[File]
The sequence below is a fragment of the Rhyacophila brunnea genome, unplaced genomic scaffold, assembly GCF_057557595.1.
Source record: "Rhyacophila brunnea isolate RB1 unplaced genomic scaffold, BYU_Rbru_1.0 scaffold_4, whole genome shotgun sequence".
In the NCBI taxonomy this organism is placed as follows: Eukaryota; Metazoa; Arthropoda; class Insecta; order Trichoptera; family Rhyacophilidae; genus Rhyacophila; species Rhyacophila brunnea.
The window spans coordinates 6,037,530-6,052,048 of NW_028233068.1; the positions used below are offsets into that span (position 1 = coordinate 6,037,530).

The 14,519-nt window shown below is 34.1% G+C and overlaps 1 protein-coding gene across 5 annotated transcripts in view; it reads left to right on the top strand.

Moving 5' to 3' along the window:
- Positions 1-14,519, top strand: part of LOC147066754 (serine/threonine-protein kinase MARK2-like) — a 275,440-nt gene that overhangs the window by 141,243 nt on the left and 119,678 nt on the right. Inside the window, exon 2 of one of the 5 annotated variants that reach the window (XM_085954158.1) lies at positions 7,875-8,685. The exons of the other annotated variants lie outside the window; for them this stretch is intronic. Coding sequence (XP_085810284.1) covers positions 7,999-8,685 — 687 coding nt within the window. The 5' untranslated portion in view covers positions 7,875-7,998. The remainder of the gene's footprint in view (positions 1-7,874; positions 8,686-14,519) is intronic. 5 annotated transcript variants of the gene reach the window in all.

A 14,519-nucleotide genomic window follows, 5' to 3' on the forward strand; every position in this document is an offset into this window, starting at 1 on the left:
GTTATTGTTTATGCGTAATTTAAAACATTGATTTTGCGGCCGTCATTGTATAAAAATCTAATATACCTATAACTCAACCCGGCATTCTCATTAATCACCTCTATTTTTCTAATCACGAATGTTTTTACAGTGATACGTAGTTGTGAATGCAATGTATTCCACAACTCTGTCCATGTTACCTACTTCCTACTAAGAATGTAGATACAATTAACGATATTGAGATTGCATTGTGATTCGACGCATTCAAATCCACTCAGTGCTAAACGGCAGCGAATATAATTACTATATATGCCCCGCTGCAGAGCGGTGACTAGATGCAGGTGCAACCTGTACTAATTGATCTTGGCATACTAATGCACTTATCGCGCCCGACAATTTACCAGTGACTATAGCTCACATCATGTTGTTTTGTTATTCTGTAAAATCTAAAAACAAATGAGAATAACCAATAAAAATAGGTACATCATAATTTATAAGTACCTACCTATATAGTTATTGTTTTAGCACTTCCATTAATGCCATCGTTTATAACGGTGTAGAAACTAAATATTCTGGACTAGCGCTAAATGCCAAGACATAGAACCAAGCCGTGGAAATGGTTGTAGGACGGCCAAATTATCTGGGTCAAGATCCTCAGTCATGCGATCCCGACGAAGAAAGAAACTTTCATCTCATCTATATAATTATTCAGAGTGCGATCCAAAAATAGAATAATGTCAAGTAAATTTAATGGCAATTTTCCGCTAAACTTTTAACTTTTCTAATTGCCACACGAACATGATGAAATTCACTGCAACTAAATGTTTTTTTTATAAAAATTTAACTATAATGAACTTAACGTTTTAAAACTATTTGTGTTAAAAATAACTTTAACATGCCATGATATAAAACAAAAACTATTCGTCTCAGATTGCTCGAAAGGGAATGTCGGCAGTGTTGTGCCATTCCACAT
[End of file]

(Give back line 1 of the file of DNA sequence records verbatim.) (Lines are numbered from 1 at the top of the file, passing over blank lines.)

The sequence below is a fragment of the Rhyacophila brunnea genome, unplaced genomic scaffold, assembly GCF_057557595.1.